path (i.e., path speed or feedrate). The span execution data can be modified to suit
the particular implementation and requirements of the interpolator.
[0210] In the present embodiment, the interpolator can be informed of the path type of the
span (e.g., spline or linear). In addition, the interpolator can be informed that
the span involves programmable motion on all three of the axes associated with the
spline coordinate system. Moreover, the interpolator can be informed of the mapping
from the spline Cartesian coordinate system to the logical axis system. Copying the
logical axis equivalent for each spline coordinate to the span execution data structure
can do this.
[0211] In this embodiment, the tasks which pertain to interpolation of polynomial splines
in a discrete time digital controller include: 1) a velocity manager determines the
instantaneous feedrate desired for the current time interval, uses this value to determine
the required incremental motion along the span during the current time interval, and
updates the distance along the span
s(t) defining the next required interpolation point, and 2) the spline interpolator operates
on
s(t) as the parameter in the spline polynomial to determine the axis command positions
for the current time interval of the digital controller. The interpolator can evaluate
the fourth order polynomial based on the span data representing the coefficient matrix
A:
[0212] The matrix equation (49) can be efficiently evaluated using the following equations.
[0213] As seen, four multiplies and four adds per axis per time interval are needed, using
this exemplary method, so that a total of twelve multiplies and twelve adds are required.
This is three fewer multiples than is required if equation (49) is directly evaluated.
Example of an Exemplary Embodiment
[0214] The benefits of the exemplary embodiment of the spline corner blend described herein
relative to insertion of circular arcs or step velocities will be illustrated by the
following example, which is illustrated by FIGS. 12-15. The example is for a case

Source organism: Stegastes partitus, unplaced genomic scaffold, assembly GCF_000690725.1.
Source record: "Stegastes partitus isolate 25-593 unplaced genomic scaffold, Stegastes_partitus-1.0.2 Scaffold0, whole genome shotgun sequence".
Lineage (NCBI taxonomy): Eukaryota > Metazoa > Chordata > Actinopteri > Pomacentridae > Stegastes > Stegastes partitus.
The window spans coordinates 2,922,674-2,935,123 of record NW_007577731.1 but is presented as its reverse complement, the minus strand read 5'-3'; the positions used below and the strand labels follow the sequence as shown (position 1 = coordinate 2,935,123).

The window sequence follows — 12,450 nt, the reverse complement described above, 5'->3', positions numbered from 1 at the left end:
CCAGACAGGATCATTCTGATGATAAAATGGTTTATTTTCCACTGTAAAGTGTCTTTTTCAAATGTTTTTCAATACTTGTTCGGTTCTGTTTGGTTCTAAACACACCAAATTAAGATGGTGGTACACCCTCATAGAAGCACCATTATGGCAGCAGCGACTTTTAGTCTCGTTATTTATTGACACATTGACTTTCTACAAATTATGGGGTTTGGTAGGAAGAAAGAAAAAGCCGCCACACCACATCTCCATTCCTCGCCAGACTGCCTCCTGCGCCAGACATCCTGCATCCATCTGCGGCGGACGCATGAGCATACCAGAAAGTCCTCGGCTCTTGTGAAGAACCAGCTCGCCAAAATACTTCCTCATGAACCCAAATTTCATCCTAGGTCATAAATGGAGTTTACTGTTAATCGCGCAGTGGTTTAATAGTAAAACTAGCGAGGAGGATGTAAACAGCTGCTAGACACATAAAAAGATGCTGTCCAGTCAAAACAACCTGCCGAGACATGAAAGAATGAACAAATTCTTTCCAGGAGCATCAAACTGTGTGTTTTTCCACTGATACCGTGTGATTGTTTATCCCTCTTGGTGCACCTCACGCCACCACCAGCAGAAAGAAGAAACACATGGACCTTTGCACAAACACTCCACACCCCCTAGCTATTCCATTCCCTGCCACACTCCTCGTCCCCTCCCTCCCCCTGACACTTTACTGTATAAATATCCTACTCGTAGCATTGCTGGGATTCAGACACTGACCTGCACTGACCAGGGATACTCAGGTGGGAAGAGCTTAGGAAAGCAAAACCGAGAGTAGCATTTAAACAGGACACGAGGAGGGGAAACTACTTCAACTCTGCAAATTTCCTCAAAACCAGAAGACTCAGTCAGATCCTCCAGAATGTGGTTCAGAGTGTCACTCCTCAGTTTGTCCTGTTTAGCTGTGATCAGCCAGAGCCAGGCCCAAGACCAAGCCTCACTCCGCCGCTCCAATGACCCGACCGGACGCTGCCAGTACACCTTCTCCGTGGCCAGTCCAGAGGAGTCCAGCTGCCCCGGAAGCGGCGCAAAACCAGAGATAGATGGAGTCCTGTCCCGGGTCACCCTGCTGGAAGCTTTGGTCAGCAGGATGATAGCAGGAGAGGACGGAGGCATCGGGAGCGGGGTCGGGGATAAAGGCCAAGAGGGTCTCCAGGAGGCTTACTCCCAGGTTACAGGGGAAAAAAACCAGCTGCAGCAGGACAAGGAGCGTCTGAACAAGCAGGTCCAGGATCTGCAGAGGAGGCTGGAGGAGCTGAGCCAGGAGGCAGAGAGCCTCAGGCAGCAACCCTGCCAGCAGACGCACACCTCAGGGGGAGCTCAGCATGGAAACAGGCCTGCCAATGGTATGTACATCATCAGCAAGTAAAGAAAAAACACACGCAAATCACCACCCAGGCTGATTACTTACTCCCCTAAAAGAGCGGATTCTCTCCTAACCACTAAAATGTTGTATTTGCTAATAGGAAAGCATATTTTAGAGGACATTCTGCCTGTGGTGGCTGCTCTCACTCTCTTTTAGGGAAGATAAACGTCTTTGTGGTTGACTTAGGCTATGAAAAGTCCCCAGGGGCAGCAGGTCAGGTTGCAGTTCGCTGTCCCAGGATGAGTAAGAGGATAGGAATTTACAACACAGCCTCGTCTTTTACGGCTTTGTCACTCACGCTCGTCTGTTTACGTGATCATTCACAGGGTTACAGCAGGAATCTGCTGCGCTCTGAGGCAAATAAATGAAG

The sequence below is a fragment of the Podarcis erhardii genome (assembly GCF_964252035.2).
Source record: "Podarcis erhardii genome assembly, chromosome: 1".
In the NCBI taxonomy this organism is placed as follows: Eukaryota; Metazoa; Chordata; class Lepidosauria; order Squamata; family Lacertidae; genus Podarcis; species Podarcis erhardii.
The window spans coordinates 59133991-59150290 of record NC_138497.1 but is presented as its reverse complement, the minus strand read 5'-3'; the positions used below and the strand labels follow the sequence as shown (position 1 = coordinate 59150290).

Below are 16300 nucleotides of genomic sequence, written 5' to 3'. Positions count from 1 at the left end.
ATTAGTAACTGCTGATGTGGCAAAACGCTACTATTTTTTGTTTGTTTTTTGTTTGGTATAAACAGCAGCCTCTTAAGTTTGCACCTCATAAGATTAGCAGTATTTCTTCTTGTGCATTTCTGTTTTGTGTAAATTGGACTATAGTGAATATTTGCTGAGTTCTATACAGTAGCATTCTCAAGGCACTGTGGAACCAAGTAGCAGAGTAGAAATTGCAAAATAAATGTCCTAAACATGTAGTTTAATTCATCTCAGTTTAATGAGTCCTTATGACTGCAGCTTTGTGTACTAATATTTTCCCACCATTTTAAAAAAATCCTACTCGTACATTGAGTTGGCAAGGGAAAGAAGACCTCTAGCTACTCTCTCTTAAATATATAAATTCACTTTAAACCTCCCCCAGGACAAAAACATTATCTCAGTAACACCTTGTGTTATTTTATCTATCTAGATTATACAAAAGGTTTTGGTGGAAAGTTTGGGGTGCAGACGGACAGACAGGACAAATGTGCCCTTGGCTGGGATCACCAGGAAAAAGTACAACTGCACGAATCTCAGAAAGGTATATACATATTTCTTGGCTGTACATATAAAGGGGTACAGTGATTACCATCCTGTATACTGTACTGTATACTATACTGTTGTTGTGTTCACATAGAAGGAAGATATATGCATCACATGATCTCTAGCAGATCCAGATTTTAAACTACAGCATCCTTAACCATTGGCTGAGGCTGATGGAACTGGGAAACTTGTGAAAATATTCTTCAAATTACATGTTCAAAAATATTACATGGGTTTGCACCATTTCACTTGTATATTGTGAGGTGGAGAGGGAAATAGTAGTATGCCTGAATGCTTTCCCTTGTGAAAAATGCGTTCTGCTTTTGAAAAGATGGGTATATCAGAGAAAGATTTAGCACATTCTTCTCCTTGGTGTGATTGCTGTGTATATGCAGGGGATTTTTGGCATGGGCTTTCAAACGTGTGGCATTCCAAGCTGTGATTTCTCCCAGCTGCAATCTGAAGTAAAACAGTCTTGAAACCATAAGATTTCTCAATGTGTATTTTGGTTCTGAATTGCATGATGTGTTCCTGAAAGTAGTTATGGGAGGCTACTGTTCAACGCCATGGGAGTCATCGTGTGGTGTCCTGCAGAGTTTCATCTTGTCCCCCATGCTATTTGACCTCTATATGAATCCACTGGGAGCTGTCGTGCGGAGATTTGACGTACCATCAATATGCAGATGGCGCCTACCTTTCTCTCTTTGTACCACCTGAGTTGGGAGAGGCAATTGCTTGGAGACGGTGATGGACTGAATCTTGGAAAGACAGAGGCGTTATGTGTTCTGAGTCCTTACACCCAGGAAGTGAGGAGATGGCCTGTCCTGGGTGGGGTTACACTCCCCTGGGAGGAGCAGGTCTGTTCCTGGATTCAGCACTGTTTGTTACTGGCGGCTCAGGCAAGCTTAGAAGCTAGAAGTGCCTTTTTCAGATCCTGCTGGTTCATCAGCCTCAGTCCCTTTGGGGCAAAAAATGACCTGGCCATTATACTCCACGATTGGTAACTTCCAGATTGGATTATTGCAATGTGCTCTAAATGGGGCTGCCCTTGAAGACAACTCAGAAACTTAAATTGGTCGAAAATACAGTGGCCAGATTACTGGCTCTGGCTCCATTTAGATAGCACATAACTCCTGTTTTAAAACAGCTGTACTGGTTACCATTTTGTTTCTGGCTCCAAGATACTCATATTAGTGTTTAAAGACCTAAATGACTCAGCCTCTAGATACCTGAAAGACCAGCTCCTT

where a 5mm
X-axis move is followed by a 5 mm
Y-axis move, beginning and ending in a full stop. The programmed feedrate for the move
is about 2500 mm/min. The 90 degree corner formed by the two spans is traversed using
three different methods: 1) spline corner blend (SCB) with feedforward enabled, 2)
inserted circular arcs with feedforward enabled, and 3) step velocity at a sharp corner
with feedforward disabled. The axis configuration parameters for this example are
typical for a general-purpose small vertical machining center.
[0215] For the SCB case, a corner blend tolerance of about 0.5 mm has been selected in this
example. For the circular arc case, an arc radius of about 1.207 mm is used, as it
will cause the closest approach to the corner to also be about 0.5 mm. A corner tolerance
of about 0.5 mm is selected for the first two cases in this example because this is
the approximate degree of corner rounding that occurs in the third case where the
move is executed with a step velocity at the corner.
[0216] The degree of corner rounding for the step velocity case is primarily a function
of the programmed feedrate (e.g., 2500 mm/min), the configured axis step velocities
(e.g., 2000 mm/min for
X and
Y), and the configured axis position loop gain (e.g.,
Kv of 2.5 mm/min/micron). The step velocity case has feedforward disabled, as this is
a typical requirement for cases that involve substantial discontinuities in the velocities
of the axis commands. Feedforward cannot be applied together with step velocities
because the configured values for maximum step velocities are typically selected such
that the axis is operating at maximum capability with feedforward off. If feedforward
were to be used during a step velocity case, then the requirement to operate within
the capability of the axis will result in a setting of maximum step velocity that
is so low it will cause the axes to experience a virtual full stop at a sharp corner.
[0217] For the cases where feedforward is enabled, it is assumed that the actual axis positions